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Common combinators in JavaScript
const I = x => x;
const K = x => y => x;
const A = f => x => f(x);
const T = x => f => f(x);
const W = f => x => f(x)(x);
const C = f => y => x => f(x)(y);
const B = f => g => x => f(g(x));
const S = f => g => x => f(x)(g(x));
const P = f => g => x => y => f(g(x))(g(y));
const Y = f => (g => g(g))(g => f(x => g(g)(x)));
Name # Haskell Ramda Sanctuary Signature
identity I id identity I a → a
constant K const always K a → b → a
apply¹ A ($) call (a → b) → a → b
thrush T (&) applyTo T a → (a → b) → b
duplication W join² unnest² join² (a → a → b) → a → b
flip C flip flip flip (a → b → c) → b → a → c
compose B (.), fmap² map² compose, map² (b → c) → (a → b) → a → c
substitution S ap² ap² ap² (a → b → c) → (a → b) → a → c
psi P on on (b → b → c) → (a → b) → a → a → c
fix-point³ Y fix (a → a) → a

¹) The A-combinator can be implemented as an alias of the I-combinator. Its implementation in Haskell exists because the infix nature gives it some utility. Its implementation in Ramda exists because it is overloaded with additional functionality.

²) Algebras like ap have different implementations for different types. They work like Function combinators only for Function inputs.

³) In JavaScript and other non-lazy languages, it is impossible to implement the Y-combinator. Instead a variant known as the applicative or strict fix-point combinator is implemented. This variant is sometimes rererred to as the Z-combinator.

Note that when I use the word "combinator" in this context, it implies "function combinator in the untyped lambda calculus".

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davidchambers Feb 14, 2016

You could add the Sanctuary combinators to the table. :)

davidchambers commented Feb 14, 2016

You could add the Sanctuary combinators to the table. :)

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JAForbes Jul 21, 2016

I have this as a pinned tab and I just stare at it sometimes like the obelisk in 2001.

JAForbes commented Jul 21, 2016

I have this as a pinned tab and I just stare at it sometimes like the obelisk in 2001.

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tusharmath May 9, 2017

For Y can we use —

  const Y = fn => fn((...t) => Y(fn)(...t))

tusharmath commented May 9, 2017

For Y can we use —

  const Y = fn => fn((...t) => Y(fn)(...t))
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poulet42 Nov 10, 2017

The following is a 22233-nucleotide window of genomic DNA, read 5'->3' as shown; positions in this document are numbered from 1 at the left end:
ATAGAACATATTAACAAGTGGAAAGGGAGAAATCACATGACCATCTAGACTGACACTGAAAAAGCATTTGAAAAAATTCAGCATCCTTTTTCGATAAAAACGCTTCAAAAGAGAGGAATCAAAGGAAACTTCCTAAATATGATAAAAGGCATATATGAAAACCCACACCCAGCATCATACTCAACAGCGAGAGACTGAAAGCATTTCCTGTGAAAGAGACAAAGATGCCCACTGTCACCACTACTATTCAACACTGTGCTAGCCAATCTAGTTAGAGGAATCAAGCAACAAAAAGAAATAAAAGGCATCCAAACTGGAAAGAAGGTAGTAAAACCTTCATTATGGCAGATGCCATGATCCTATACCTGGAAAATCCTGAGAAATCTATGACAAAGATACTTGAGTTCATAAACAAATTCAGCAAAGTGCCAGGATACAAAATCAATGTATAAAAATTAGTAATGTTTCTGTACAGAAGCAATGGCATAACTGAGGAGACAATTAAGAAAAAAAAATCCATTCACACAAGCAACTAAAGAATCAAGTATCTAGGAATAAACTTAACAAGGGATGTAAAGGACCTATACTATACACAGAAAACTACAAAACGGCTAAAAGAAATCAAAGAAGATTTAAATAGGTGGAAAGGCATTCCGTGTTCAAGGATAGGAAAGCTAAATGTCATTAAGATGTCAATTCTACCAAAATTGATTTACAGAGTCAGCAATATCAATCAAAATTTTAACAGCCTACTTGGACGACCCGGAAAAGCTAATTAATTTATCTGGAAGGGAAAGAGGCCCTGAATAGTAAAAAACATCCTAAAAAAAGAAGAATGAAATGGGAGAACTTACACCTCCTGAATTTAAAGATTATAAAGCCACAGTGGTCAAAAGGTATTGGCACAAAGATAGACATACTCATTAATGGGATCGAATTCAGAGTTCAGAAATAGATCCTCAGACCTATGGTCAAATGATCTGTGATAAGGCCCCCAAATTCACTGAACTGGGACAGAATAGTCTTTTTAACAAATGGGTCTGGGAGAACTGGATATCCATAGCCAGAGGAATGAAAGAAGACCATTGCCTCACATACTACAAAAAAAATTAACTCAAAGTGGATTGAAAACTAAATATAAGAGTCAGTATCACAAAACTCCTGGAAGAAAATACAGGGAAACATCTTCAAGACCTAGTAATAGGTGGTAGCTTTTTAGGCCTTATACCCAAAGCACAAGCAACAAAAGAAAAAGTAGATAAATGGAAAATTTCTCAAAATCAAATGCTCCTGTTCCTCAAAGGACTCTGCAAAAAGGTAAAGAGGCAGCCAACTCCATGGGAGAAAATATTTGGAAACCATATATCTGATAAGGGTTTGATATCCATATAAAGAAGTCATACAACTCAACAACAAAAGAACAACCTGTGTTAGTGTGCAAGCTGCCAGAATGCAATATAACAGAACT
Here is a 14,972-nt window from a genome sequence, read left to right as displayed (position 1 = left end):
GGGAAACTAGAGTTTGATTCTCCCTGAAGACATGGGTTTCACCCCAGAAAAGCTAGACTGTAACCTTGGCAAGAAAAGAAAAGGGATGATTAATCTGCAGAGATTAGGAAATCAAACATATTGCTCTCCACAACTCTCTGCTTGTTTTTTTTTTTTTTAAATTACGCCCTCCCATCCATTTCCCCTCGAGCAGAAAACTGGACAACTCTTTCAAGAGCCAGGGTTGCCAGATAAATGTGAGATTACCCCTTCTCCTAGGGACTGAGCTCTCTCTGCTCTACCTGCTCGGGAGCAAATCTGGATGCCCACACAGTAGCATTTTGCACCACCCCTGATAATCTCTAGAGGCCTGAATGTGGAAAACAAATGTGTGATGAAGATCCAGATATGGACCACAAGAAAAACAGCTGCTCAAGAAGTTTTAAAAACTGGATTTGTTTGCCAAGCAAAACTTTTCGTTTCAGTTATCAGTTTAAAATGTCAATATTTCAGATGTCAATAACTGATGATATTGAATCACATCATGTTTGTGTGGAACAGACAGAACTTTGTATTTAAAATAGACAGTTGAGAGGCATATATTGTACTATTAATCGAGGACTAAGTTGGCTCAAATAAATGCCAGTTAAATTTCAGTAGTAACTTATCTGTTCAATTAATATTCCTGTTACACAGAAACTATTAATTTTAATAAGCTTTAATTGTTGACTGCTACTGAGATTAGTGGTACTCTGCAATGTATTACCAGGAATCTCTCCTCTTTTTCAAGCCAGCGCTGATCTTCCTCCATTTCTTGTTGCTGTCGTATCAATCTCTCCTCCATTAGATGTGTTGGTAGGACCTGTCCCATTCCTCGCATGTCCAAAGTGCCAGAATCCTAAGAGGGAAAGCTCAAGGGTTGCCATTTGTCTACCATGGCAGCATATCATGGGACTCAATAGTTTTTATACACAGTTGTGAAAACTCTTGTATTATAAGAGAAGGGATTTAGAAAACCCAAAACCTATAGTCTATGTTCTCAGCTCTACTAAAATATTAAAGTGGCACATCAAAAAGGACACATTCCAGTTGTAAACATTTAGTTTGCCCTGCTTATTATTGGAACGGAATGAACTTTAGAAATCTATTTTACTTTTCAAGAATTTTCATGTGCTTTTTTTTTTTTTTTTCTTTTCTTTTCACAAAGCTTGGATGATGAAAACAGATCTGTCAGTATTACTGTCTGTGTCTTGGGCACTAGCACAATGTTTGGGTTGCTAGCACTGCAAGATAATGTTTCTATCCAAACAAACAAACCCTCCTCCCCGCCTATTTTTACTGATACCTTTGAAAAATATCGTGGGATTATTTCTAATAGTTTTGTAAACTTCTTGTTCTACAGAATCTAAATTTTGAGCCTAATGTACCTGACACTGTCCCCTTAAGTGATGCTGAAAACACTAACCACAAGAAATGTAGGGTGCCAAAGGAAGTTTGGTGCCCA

It seems the T-combinator is implemented as "applyTo" in Ramda – Doc

poulet42 commented Nov 10, 2017

It seems the T-combinator is implemented as "applyTo" in Ramda – Doc

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Avaq Dec 22, 2017

Thanks @poulet42! I missed the introduction of applyTo to Ramda. I've updated the gist.

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Avaq commented Dec 22, 2017

Thanks @poulet42! I missed the introduction of applyTo to Ramda. I've updated the gist.

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jrsinclair Jan 9, 2018

I have this as a pinned tab and I just stare at it sometimes like the obelisk in 2001.

@JAForbes Haha. I was just doing the same thing.

jrsinclair commented Jan 9, 2018

I have this as a pinned tab and I just stare at it sometimes like the obelisk in 2001.

@JAForbes Haha. I was just doing the same thing.

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babakness Feb 11, 2018

Anyone here who could help me with a StackOverflow question to clear my confusion around the definition of S as compared to other libraries implementation of ap, I'd greatly appreciate it.

https://stackoverflow.com/questions/48735774/confusion-in-understanding-substitution-ap-type-signature-and-different-impl

babakness commented Feb 11, 2018

Anyone here who could help me with a StackOverflow question to clear my confusion around the definition of S as compared to other libraries implementation of ap, I'd greatly appreciate it.

https://stackoverflow.com/questions/48735774/confusion-in-understanding-substitution-ap-type-signature-and-different-impl